We’ve all heard of those extreme coupon clippers…they save thousands of dollars each year! While this takes all sorts of time and energy, keeping track of what you buy each month and saving coupons from both the manufacturers and the stores you shop at can give you generous savings each year.
Plan recipes ahead of time.
If you know what you’re going to be cooking and eating, you can make fewer visits to the grocery store and be successful in one large haul. This tip goes hand in hand with having a good list prepared before you visit the store and utilizing freezer storage. When you know what recipes you’re cooking, it’s not as tempting to throw yummy things in your cart that may end up going to waste.
Not sure where to start? Download this guide to meal planning and preparing from The Whole U.
Without planned meals, you may also buy something that sounds good, go home, and realize that you need even more ingredients to go along with that item. After you head back, you’ve spent more than if you had a list based on your meals pre-planned.
Shop alone and on a full-stomach.
If you have the luxury of shopping alone, you can make your trip a mindful experience. Yes, I really said that about the grocery store! Take your time and try not to get wrapped up in the hustle and bustle of it all. Fit your grocery shopping into a time in your week that you can carve out intentionally for you.
You won’t be coaxed into buying things you don’t need by other people who had to come with you, and you’ll be able to make better decisions on what you really need.
The next part of this tip is to never shop hungry. We all know where that leads…a cart full of comfort, quick fix food that is typically more expensive. It’s also difficult to shop hungry, our brains just cannot compute!
Take inventory before you shop.
We’ve all been there. Standing in the aisle wondering, “Do I have eggs at home?” It’s just the worst buying double, coming home, and realizing you already have something. Especially if it is perishable. It’s difficult to shop unprepared. Knowing what is in your pantry, freezer, and fridge is a guaranteed way to help you save money.
One way to do this is to keep a kitchen inventory. Some people swear by the reverse list: Keep a list of all the things you have and regularly use. Cross off when you are out of that item, and then it moves to your ‘Need to buy’ list. When it’s time to shop, you already have your list and are ready to go.
Shop in season.
Are you buying blackberries in winter? Odds are they cost much more than when they are in season. Shopping your local and seasonal produce is a great way to save money on produce.
Click here for a Washington seasonal produce guide from The Whole U. Print it out and display in your kitchen, and you’ll never have to wonder what’s in season anymore.
Consider limiting high priced items.
There are some luxury items that are always going to be more expensive. Consider limiting these items and making them more of a treat. Things like alcohol or meat. You can try meatless Monday’s, and creating meals focused on lower priced items. Vegetable and bean-based protein is more nutrient dense and more affordable.
Buy frozen vegetables and fruits.
Are your vegetables always going bad? What a waste of food and money! Consider buying frozen goods so that you can extend the shelf-life of your favorite produce. It’s a myth that frozen fruit and vegetables aren’t good for you. Frozen is a great option for many households.
Don’t get down on yourself if you’re not able to sustain cooking fresh food. We all have different needs and lifestyles, and frozen veggies and fruits are better than nothing at all.
Shop at discount grocery stores.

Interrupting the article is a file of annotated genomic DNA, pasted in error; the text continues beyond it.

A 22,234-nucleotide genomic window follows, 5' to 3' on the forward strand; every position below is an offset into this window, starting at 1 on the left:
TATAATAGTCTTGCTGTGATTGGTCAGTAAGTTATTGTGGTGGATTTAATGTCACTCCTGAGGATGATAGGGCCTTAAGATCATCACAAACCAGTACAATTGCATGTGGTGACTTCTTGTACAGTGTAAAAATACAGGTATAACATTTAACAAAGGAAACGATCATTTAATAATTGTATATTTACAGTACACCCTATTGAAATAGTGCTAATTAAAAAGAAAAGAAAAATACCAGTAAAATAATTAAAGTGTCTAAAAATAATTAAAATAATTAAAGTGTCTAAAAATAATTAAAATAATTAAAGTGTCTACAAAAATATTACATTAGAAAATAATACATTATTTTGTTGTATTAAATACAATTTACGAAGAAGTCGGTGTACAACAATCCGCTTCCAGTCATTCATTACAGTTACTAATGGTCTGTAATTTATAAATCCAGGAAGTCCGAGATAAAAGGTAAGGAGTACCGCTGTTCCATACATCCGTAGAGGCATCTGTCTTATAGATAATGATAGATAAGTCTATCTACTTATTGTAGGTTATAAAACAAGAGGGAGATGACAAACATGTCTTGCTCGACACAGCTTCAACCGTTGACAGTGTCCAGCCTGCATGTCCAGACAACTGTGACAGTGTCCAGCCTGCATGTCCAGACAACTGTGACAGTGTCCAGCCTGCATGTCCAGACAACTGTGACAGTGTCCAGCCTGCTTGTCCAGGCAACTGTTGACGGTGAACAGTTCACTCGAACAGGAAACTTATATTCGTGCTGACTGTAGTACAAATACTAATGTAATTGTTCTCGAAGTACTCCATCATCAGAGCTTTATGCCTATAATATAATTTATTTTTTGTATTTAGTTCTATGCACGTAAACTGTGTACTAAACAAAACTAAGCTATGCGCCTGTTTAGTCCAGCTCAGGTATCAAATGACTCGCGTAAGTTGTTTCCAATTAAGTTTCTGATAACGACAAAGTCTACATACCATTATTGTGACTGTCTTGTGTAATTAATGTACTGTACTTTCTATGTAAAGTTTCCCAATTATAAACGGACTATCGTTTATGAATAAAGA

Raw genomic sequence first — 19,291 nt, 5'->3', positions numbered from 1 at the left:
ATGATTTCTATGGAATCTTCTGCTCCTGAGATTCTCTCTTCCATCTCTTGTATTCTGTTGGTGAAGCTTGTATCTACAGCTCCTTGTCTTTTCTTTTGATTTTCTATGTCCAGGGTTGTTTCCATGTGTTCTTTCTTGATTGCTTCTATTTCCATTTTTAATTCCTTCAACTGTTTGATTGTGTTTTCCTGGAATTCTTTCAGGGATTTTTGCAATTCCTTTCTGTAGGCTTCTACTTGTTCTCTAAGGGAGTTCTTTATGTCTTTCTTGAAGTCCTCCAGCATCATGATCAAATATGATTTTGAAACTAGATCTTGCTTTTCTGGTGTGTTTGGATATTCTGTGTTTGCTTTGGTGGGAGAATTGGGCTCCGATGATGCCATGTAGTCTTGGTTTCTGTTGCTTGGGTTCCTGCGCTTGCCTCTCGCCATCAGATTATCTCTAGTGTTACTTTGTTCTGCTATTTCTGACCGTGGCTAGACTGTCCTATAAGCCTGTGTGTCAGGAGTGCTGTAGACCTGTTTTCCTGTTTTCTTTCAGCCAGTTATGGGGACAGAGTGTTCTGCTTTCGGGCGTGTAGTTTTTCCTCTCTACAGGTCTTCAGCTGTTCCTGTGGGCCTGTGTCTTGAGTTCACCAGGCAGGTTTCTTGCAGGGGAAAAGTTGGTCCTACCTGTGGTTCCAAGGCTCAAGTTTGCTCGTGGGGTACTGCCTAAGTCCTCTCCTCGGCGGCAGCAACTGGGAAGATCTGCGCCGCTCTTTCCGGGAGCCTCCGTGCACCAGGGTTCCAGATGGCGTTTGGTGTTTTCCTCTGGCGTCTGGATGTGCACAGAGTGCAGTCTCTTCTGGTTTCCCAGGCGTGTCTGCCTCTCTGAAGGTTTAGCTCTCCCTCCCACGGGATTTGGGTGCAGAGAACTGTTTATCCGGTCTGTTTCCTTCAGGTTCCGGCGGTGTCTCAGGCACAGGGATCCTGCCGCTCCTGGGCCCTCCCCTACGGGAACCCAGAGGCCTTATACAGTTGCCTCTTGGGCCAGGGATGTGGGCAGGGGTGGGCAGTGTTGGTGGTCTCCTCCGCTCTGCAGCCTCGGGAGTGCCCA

Consider mixing discount stores like Grocery Outlet and the Dollar Store into your shopping rotation. These stores often carry the same products for a much better rate.
Pay attention to the price per unit.
Ah the price per unit, the extra numbers on the price ticket that everyone gets confused by. Understanding the price per unit is a great way to know what the best deals are. If you only shop by the price listed, you may not notice that you could buy the same item in a large quantity and higher price, but at the end of the day, you are saving more.
*Make sure to factor in whether you can store the item properly to preserve.
Click here to read how to understand the price per unit.
Find out when your store’s discounting cycle is.
Do you always shop at a particular store? Ask your checker when they do the discounting for the week. Often, weekdays are cheaper than weekends, and stores tend to begin sales mid week, especially on items that will eventually spoil.
There’s no shame in making sure you get the best deals! If you are able to shop early in the day on sale days, even better. You’ll get first access to the best deals and won’t feel rushed by the hustle and bustle of the store.
Pay attention at the register.
If you use only one of these tips, this is definitely one to consider. Stores have complicated sales and thousands of items. Make sure your items are ringing up as listed. If your grocery bill comes out without all the wonderful savings and perks, what’s the point of even shopping for those deals?
Grocery shopping can be stressful and expensive. We hope that these tips help you navigate the store with a little bit more finesse and confidence. Share with us your other favorite tips in the comments below!
One Thought on “20 Tips to Save Money at the Grocery Store”
On March 9, 2022 at 12:02 PM, Dave Peterson said:
Good information for students and others — thanks.
Regarding the recommendation to shop for generic brands, that’s reasonable advice. However, consumers should check the ingredients, generic or name brand, to learn about the contents of the food. Most packaged foods contain preservatives, additives (e.g, natural flavors, which may include MSG), food coloring, high fructose corn syrup, etc. These can reduce the nutrition of food, cause adverse reactions in some (e.g., MSG, a common cause of headaches), and have various cumulative health effects. Some people hesitate to buy organic foods because they cost a bit more than non-organic, but our health is worth a few pennies more in most cases.